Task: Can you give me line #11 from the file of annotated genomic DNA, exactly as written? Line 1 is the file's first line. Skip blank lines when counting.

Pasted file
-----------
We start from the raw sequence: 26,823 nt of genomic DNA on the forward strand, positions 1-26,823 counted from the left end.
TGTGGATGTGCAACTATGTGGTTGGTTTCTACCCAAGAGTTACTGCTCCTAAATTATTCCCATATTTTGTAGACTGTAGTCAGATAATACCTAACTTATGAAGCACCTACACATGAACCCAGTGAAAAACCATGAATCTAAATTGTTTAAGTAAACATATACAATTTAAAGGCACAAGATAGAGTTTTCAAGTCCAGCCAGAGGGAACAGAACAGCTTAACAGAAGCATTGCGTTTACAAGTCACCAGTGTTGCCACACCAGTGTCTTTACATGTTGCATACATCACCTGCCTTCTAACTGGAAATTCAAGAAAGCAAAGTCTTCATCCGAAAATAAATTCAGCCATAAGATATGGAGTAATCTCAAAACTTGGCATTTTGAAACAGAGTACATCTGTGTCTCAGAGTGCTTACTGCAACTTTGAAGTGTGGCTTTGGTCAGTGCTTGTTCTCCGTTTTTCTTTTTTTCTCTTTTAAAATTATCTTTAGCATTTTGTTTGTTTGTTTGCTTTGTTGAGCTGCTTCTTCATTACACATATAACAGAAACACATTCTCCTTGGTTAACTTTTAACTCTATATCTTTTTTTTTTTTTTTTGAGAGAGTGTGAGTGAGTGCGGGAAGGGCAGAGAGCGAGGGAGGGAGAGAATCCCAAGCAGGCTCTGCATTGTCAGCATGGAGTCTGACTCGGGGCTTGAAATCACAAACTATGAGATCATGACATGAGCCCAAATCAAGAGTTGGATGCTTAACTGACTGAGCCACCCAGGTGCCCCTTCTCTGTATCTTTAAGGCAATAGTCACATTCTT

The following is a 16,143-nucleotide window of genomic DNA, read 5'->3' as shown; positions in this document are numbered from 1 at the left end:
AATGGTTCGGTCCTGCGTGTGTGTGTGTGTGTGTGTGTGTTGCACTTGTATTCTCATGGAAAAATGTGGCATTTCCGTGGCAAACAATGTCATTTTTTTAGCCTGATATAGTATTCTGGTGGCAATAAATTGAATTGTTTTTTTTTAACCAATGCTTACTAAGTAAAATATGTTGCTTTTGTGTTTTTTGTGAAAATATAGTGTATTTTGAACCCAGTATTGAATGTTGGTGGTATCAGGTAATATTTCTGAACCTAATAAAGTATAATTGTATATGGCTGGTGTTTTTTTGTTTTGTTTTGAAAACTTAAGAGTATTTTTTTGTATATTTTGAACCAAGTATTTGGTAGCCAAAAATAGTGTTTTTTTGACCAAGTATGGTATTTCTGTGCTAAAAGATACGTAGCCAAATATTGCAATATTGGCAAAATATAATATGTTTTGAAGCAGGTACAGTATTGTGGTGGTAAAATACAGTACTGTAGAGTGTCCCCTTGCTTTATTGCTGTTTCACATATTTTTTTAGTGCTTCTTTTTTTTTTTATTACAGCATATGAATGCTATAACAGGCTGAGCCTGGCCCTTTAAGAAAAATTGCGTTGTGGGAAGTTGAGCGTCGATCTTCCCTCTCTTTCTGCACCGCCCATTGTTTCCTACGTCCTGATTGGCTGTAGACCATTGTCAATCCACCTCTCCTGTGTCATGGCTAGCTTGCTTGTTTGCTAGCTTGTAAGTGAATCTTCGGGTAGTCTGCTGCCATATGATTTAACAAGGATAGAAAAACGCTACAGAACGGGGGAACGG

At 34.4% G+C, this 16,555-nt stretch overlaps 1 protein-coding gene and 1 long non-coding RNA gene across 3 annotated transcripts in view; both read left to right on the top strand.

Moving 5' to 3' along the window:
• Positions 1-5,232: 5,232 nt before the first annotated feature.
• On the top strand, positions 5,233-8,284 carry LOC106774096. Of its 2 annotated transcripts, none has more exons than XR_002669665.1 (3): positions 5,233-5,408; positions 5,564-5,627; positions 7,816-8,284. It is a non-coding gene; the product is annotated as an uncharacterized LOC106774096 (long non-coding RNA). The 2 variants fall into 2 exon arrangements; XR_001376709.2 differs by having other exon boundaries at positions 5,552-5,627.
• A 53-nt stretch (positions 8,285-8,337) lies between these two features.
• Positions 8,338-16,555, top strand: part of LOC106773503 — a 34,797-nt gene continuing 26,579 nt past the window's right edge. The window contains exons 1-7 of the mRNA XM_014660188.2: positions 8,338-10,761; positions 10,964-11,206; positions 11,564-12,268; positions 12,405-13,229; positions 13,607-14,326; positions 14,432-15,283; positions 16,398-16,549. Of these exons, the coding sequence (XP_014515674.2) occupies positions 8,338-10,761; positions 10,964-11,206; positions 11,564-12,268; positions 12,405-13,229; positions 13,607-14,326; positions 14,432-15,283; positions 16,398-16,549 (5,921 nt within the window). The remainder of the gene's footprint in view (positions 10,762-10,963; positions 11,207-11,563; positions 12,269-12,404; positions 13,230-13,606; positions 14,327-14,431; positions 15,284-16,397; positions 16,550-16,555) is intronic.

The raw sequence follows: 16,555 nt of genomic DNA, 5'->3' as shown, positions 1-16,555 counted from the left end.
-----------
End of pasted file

The raw sequence follows: 16,555 nt of genomic DNA, 5'->3' as shown, positions 1-16,555 counted from the left end.